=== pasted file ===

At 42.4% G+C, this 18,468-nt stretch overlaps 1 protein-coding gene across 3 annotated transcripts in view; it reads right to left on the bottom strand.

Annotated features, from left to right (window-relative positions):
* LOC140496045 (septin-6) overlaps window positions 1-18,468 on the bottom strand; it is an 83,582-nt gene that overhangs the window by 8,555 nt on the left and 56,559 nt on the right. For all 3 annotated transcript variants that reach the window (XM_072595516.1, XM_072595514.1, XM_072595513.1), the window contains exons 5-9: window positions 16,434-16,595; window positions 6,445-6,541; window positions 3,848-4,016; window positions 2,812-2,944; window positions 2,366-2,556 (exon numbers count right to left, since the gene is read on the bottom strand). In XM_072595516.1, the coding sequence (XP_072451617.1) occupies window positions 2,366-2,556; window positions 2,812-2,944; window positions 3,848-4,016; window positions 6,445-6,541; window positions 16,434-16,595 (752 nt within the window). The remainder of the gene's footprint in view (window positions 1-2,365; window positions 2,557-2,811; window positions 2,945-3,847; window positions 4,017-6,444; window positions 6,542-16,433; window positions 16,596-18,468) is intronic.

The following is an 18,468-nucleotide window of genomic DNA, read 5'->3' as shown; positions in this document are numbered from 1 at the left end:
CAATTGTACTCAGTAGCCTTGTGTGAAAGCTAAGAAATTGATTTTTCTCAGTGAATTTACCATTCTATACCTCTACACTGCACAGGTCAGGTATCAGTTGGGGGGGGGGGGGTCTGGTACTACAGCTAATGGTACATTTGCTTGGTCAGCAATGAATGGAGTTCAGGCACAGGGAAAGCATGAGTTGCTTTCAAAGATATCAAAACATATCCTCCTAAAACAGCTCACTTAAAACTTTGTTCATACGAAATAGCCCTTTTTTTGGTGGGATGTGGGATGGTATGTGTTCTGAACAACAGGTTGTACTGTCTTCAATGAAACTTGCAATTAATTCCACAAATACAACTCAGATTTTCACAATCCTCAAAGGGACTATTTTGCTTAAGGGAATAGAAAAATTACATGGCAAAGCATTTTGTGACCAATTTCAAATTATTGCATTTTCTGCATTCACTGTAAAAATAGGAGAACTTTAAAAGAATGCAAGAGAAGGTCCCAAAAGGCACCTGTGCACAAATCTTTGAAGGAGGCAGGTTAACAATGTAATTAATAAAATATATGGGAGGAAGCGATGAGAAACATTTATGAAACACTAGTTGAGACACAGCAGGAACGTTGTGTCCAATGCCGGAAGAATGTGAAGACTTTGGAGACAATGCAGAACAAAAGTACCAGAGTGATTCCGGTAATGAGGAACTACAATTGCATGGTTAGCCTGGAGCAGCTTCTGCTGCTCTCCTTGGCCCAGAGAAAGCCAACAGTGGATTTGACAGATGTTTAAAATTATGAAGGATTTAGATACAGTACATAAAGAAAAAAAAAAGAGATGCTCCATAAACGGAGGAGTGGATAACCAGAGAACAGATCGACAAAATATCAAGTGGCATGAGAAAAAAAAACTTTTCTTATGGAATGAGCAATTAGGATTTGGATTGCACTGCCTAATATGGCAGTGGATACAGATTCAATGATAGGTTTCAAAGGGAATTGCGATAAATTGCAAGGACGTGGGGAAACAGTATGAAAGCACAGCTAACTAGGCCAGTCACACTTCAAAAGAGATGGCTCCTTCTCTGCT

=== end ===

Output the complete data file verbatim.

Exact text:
At 42.4% G+C, this 18,468-nt stretch overlaps 1 protein-coding gene across 3 annotated transcripts in view; it reads right to left on the bottom strand.

Annotated features, from left to right (window-relative positions):
* LOC140496045 (septin-6) overlaps window positions 1-18,468 on the bottom strand; it is an 83,582-nt gene that overhangs the window by 8,555 nt on the left and 56,559 nt on the right. For all 3 annotated transcript variants that reach the window (XM_072595516.1, XM_072595514.1, XM_072595513.1), the window contains exons 5-9: window positions 16,434-16,595; window positions 6,445-6,541; window positions 3,848-4,016; window positions 2,812-2,944; window positions 2,366-2,556 (exon numbers count right to left, since the gene is read on the bottom strand). In XM_072595516.1, the coding sequence (XP_072451617.1) occupies window positions 2,366-2,556; window positions 2,812-2,944; window positions 3,848-4,016; window positions 6,445-6,541; window positions 16,434-16,595 (752 nt within the window). The remainder of the gene's footprint in view (window positions 1-2,365; window positions 2,557-2,811; window positions 2,945-3,847; window positions 4,017-6,444; window positions 6,542-16,433; window positions 16,596-18,468) is intronic.

The following is an 18,468-nucleotide window of genomic DNA, read 5'->3' as shown; positions in this document are numbered from 1 at the left end:
CAATTGTACTCAGTAGCCTTGTGTGAAAGCTAAGAAATTGATTTTTCTCAGTGAATTTACCATTCTATACCTCTACACTGCACAGGTCAGGTATCAGTTGGGGGGGGGGGGGTCTGGTACTACAGCTAATGGTACATTTGCTTGGTCAGCAATGAATGGAGTTCAGGCACAGGGAAAGCATGAGTTGCTTTCAAAGATATCAAAACATATCCTCCTAAAACAGCTCACTTAAAACTTTGTTCATACGAAATAGCCCTTTTTTTGGTGGGATGTGGGATGGTATGTGTTCTGAACAACAGGTTGTACTGTCTTCAATGAAACTTGCAATTAATTCCACAAATACAACTCAGATTTTCACAATCCTCAAAGGGACTATTTTGCTTAAGGGAATAGAAAAATTACATGGCAAAGCATTTTGTGACCAATTTCAAATTATTGCATTTTCTGCATTCACTGTAAAAATAGGAGAACTTTAAAAGAATGCAAGAGAAGGTCCCAAAAGGCACCTGTGCACAAATCTTTGAAGGAGGCAGGTTAACAATGTAATTAATAAAATATATGGGAGGAAGCGATGAGAAACATTTATGAAACACTAGTTGAGACACAGCAGGAACGTTGTGTCCAATGCCGGAAGAATGTGAAGACTTTGGAGACAATGCAGAACAAAAGTACCAGAGTGATTCCGGTAATGAGGAACTACAATTGCATGGTTAGCCTGGAGCAGCTTCTGCTGCTCTCCTTGGCCCAGAGAAAGCCAACAGTGGATTTGACAGATGTTTAAAATTATGAAGGATTTAGATACAGTACATAAAGAAAAAAAAAAGAGATGCTCCATAAACGGAGGAGTGGATAACCAGAGAACAGATCGACAAAATATCAAGTGGCATGAGAAAAAAAAACTTTTCTTATGGAATGAGCAATTAGGATTTGGATTGCACTGCCTAATATGGCAGTGGATACAGATTCAATGATAGGTTTCAAAGGGAATTGCGATAAATTGCAAGGACGTGGGGAAACAGTATGAAAGCACAGCTAACTAGGCCAGTCACACTTCAAAAGAGATGGCTCCTTCTCTGCT